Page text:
The women also used to knit of course, the so called 'pitsini'. Aunty Elenitsa would always be making little round crochet patches and then join them up. My mother had little [crochet] curtains on the windows. On the ground we had kourelou[xiii] rugs.
In the beginning I went to school in one of the shacks, just as the church was also in a shack, instead of the massive building it is now. Later on Venizelo's school[ivx] was built up in Kaisariani and I attended there for the rest of my schooling.
I can not remember, and I could not distinguish since I was a small child, if the other children were from various parts of Greece. It seems evident that they must have all been the children of refugees. As I said, in our neighbourhood we also had Armenians. Later on, I do not know how and why, we also had a lady called Mrs Stella 'the Mytilinian'. She was from [the island of] Mytilene, and since she was not from Asia Minor we used to point her out, and whenever we referred to her we would say 'the son of Stella the Mytilinian did this...'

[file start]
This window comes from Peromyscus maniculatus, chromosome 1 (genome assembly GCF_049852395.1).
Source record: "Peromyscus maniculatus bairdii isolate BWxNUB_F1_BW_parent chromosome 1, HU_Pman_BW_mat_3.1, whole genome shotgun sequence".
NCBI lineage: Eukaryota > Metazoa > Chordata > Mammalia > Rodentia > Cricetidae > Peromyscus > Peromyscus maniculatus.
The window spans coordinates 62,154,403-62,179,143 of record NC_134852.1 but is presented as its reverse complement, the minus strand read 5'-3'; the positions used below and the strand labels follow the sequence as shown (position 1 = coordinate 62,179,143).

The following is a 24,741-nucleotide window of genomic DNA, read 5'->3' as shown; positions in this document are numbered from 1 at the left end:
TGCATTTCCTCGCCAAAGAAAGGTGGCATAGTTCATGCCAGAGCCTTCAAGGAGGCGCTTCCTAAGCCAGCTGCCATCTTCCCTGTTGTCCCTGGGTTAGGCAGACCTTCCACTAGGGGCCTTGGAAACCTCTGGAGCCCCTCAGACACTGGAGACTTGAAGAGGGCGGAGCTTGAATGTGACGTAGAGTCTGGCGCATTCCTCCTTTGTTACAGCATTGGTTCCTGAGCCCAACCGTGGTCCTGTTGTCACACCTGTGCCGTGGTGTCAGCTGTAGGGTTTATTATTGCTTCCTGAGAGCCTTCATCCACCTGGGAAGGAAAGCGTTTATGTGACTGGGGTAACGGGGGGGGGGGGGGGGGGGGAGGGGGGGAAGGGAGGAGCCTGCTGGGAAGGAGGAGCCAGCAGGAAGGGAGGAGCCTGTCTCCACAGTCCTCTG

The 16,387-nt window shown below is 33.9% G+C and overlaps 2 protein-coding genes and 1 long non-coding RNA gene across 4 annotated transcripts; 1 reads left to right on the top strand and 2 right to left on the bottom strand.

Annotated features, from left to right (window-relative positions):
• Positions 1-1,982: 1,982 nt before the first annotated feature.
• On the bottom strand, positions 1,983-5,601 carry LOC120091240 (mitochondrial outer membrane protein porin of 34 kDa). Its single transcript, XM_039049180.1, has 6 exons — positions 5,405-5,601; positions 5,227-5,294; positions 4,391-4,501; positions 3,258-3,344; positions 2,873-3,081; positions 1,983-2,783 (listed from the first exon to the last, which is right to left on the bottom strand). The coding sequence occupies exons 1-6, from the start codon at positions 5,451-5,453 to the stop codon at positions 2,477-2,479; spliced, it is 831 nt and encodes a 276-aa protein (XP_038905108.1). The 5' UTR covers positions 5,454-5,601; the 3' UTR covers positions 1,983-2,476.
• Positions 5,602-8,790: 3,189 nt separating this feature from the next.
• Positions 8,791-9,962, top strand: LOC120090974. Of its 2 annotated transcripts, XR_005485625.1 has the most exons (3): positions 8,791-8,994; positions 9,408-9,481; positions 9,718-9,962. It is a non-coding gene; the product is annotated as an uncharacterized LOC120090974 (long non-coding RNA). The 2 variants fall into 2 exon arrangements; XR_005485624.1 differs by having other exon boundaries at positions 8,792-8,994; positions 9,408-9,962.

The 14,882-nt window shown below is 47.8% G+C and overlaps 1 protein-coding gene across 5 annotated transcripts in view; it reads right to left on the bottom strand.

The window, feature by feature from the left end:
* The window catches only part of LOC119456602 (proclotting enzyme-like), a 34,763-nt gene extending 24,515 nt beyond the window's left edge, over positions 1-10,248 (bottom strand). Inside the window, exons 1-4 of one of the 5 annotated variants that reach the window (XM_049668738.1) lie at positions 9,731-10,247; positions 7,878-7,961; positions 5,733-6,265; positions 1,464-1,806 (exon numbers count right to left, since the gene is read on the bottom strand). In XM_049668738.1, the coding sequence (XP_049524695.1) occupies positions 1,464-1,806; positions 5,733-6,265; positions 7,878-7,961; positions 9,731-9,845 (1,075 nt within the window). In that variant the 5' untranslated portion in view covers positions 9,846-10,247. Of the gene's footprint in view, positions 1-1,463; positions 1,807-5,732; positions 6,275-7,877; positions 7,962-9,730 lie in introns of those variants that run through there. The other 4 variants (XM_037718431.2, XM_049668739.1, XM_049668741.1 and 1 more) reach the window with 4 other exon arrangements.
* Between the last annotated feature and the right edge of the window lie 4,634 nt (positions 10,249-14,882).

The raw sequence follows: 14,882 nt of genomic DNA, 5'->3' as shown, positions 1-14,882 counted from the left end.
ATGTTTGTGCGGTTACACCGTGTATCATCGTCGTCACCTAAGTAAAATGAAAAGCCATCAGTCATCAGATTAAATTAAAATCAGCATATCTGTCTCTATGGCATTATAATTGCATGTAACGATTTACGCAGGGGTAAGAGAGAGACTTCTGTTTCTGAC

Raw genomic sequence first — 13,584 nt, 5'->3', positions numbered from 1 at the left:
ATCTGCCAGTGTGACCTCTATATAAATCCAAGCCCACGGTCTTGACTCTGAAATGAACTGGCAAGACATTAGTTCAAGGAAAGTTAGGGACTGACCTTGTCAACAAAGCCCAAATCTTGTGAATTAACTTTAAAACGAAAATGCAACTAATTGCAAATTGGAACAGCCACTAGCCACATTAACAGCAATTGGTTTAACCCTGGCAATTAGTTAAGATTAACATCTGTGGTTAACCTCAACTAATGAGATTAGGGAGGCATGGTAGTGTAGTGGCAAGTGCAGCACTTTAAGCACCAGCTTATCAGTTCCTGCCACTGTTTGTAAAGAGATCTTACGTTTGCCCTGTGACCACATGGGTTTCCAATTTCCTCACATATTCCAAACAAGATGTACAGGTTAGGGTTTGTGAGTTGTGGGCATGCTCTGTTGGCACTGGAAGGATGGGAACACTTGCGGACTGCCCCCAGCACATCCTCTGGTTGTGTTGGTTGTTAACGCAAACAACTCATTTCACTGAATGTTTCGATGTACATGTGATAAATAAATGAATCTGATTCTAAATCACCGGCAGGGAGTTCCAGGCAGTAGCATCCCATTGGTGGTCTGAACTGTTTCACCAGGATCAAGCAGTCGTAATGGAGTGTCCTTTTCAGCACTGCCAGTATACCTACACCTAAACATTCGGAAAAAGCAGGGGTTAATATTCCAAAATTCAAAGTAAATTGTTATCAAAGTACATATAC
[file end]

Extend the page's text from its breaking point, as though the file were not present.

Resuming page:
We used to study with the light of the petrol lamp. But I must admit that I never really enjoyed my schooling. At home there was nothing more than the New Testament and the newspaper my father would read. My parents would get me to read out to them The Apocalypse of John, but I could not understand what it said. My mother was completely illiterate. I taught her how to sign her name. My father had completed elementary school at Bayindir, so he could read the newspaper with ease. But we had no books at home, except for the school books. For us the term 'educated' referred to the children that were attending high school.